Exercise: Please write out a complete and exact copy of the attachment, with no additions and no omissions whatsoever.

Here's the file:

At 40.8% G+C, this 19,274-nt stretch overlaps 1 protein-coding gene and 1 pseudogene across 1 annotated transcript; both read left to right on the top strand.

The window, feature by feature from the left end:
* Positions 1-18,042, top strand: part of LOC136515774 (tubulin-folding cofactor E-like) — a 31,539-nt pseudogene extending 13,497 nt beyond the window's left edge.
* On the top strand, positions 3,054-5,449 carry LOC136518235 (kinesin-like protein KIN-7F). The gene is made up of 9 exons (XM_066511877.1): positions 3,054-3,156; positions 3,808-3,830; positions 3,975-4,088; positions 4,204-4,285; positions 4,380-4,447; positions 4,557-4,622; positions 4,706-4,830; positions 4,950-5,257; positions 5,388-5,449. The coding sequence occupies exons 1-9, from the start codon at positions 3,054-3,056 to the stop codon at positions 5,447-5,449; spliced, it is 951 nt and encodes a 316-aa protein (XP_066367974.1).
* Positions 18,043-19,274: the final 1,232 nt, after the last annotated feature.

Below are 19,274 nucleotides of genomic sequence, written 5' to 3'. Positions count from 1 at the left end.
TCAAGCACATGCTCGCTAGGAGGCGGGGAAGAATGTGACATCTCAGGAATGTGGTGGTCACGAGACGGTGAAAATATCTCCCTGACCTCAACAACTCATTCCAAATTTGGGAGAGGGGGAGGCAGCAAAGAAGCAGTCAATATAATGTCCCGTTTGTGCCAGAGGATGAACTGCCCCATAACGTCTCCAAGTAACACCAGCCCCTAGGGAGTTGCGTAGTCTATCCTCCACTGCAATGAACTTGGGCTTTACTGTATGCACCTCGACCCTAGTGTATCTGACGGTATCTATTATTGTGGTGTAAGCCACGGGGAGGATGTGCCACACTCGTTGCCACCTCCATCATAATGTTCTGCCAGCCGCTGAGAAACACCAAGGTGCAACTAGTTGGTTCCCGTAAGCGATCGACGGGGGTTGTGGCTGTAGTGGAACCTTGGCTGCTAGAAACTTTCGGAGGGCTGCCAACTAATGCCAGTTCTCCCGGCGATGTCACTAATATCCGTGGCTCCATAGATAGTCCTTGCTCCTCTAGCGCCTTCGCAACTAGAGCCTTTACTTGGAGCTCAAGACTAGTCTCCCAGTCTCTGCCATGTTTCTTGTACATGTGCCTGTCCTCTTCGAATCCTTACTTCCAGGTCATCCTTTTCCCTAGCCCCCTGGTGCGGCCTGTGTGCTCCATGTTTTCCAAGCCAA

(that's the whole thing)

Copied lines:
At 40.8% G+C, this 19,274-nt stretch overlaps 1 protein-coding gene and 1 pseudogene across 1 annotated transcript; both read left to right on the top strand.

The window, feature by feature from the left end:
* Positions 1-18,042, top strand: part of LOC136515774 (tubulin-folding cofactor E-like) — a 31,539-nt pseudogene extending 13,497 nt beyond the window's left edge.
* On the top strand, positions 3,054-5,449 carry LOC136518235 (kinesin-like protein KIN-7F). The gene is made up of 9 exons (XM_066511877.1): positions 3,054-3,156; positions 3,808-3,830; positions 3,975-4,088; positions 4,204-4,285; positions 4,380-4,447; positions 4,557-4,622; positions 4,706-4,830; positions 4,950-5,257; positions 5,388-5,449. The coding sequence occupies exons 1-9, from the start codon at positions 3,054-3,056 to the stop codon at positions 5,447-5,449; spliced, it is 951 nt and encodes a 316-aa protein (XP_066367974.1).
* Positions 18,043-19,274: the final 1,232 nt, after the last annotated feature.

Below are 19,274 nucleotides of genomic sequence, written 5' to 3'. Positions count from 1 at the left end.
TCAAGCACATGCTCGCTAGGAGGCGGGGAAGAATGTGACATCTCAGGAATGTGGTGGTCACGAGACGGTGAAAATATCTCCCTGACCTCAACAACTCATTCCAAATTTGGGAGAGGGGGAGGCAGCAAAGAAGCAGTCAATATAATGTCCCGTTTGTGCCAGAGGATGAACTGCCCCATAACGTCTCCAAGTAACACCAGCCCCTAGGGAGTTGCGTAGTCTATCCTCCACTGCAATGAACTTGGGCTTTACTGTATGCACCTCGACCCTAGTGTATCTGACGGTATCTATTATTGTGGTGTAAGCCACGGGGAGGATGTGCCACACTCGTTGCCACCTCCATCATAATGTTCTGCCAGCCGCTGAGAAACACCAAGGTGCAACTAGTTGGTTCCCGTAAGCGATCGACGGGGGTTGTGGCTGTAGTGGAACCTTGGCTGCTAGAAACTTTCGGAGGGCTGCCAACTAATGCCAGTTCTCCCGGCGATGTCACTAATATCCGTGGCTCCATAGATAGTCCTTGCTCCTCTAGCGCCTTCGCAACTAGAGCCTTTACTTGGAGCTCAAGACTAGTCTCCCAGTCTCTGCCATGTTTCTTGTACATGTGCCTGTCCTCTTCGAATCCTTACTTCCAGGTCATCCTTTTCCCTAGCCCCCTGGTGCGGCCTGTGTGCTCCATGTTTTCCAAGCCAA